Smartphone theft or loss is a big security threat for IT professionals dealing with multiple smartphone platforms, ineffective security policies and the overwhelming desire of end users to connect to the company network with one device.
Policy creation and enforcement are proving problematic.
Four in 10 organizations have had mobile devices lost or stolen, and half of those lost or stolen devices contained business critical data, according to a smartphone security study (PDF), undertaken by researchers at Carnegie Mellon University. The report, commissioned by McAfee Inc., outlined the results of a survey of 1,500 people from 14 countries, administered by research firm Vanson Bourne.
The survey found more than a third of mobile device losses have had a financial impact on organizations. The risk of device loss casts a shadow over the threat of malware targeting mobile platforms. Despite predictions of increasing mobile platform attacks, so far attacks have been minimal. Carnegie Mellon researchers say risky behaviors and weak security postures are common and pose a bigger threat than mobile malware.
End users are using few safeguards to lock down their devices. Fewer than half of device users back up their mobile data more than on a weekly basis, the study found. About half of users keep passwords, PINs or credit card details on their mobile devices, and one in three keep sensitive work-related information on their smartphones.
Smartphone security policy struggles
Organizations have security policies in place that address mobile devices, but the study found less than one in three employees are aware of their company’s smartphone security policy. Most employees are unaware of their device’s access permissions, and those that are aware say their policies are too strict, meaning enterprises are having a difficult time striking the right balance of setting policies without impacting productivity.
“Policy creation and enforcement are proving problematic,” the report found.
The report touts smartphone management software to monitor and enforce policies across different platforms. Geolocation data, remote wipe capabilities and other features found in the software can be used to make employees aware that their devices contain sensitive personal and business data.
“Users need to understand what their company’s policies are and why they’re in place,” the report said. “They must understand they are stewards of their company’s information, and their own livelihood depends on keeping information secure.”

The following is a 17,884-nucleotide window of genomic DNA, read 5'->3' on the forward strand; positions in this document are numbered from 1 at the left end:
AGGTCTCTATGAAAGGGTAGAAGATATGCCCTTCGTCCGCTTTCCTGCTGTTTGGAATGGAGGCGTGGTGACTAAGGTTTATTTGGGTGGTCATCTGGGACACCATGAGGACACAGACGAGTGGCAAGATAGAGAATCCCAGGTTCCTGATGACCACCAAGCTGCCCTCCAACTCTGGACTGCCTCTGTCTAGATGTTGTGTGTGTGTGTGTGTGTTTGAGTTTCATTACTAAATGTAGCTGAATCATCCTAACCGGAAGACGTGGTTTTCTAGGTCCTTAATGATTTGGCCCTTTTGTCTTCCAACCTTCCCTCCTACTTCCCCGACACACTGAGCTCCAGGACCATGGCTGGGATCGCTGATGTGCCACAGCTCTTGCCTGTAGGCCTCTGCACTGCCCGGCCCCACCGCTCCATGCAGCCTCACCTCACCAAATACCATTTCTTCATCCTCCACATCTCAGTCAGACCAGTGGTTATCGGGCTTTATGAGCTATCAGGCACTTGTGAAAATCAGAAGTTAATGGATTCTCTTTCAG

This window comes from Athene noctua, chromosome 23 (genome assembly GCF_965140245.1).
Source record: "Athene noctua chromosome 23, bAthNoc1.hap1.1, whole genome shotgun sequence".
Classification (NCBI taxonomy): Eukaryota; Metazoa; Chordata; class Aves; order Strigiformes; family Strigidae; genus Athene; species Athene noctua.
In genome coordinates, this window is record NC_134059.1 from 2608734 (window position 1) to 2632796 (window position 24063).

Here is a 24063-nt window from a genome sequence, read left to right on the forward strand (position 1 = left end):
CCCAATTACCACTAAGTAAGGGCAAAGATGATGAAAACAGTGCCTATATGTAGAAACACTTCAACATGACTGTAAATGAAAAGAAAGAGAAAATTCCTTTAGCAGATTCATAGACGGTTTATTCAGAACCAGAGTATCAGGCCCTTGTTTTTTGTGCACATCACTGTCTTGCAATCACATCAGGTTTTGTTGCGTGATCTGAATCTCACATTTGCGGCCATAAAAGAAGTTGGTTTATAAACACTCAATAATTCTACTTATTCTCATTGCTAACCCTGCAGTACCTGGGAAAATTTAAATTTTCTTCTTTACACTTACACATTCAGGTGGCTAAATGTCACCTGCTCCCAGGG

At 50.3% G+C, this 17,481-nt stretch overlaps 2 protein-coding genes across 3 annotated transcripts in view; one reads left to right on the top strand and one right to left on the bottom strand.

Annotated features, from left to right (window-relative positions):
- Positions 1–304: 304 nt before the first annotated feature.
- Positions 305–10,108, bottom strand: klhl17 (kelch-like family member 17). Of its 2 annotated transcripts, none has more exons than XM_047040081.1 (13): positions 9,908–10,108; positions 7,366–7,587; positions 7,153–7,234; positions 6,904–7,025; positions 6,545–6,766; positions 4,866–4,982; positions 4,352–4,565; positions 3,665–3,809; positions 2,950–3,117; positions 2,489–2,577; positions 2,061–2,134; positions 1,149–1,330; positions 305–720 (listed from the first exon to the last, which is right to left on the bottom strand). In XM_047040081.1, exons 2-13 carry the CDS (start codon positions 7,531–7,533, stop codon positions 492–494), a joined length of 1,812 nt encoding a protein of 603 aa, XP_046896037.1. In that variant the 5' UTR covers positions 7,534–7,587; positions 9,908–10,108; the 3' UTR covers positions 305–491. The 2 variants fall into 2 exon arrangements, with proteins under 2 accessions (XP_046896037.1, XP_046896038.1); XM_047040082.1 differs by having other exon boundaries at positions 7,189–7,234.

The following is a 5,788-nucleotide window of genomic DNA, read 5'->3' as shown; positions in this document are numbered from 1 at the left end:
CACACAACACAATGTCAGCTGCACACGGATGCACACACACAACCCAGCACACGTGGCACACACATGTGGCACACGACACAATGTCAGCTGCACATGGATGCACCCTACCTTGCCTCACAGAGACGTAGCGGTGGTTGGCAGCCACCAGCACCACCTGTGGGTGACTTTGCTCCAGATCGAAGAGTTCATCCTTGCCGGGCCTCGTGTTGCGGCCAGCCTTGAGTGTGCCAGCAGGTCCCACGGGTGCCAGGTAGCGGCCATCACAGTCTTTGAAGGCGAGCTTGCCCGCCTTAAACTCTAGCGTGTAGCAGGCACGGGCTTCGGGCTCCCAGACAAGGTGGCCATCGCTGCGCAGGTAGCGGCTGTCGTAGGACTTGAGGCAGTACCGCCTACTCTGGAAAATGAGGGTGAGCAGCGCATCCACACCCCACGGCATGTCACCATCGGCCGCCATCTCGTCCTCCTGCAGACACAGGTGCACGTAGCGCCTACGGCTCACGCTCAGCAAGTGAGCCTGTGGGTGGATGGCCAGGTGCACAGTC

The report recommends businesses address mobile device security by better communicating security policies and educating end users about the threats to data on smartphones. Organizations should apply the same security and management processes to smartphones that they do to laptops and desktops, according to the report. Data needs to be classified and the proper protections applied for access and mobility.
Smartphone file-based encryption works well for removable media, said Chris Burchett, CTO and co-founder of Addison, Texas-based data encryption vendor Credant Technologies. Burchett said mobile devices are tapping into Web-based storage repositories and file systems outside the company walls, creating an even bigger headache for IT security professionals.
“If businesses don’t have to move the data to the device, then maybe that’s a better model,” Burchett said. “It comes down to access control, key management for collaboration and data sharing.”
The report also recommends organizations find a way to strike the right balance when applying policies.
“Because employee-owned devices are artifacts of the more entrepreneurial employee-employer relationship, organizations need to apply policies in a nuanced, risk-based way that depends on the industry, the role and the situational context,” according to the report.
In a recent interview with SearchSecurity.com, Winn Schwartau of Atlanta-based smartphone security vendor Mobile Active Defense, said mobile devices are breaking the traditional security models at enterprises. C-level managers are forcing IT to connect the devices to the corporate network and ultimately to support the different device platforms, he said.
“The restrictive capabilities have not been implemented and designed yet at the corporate level to address this,” Schwartau said.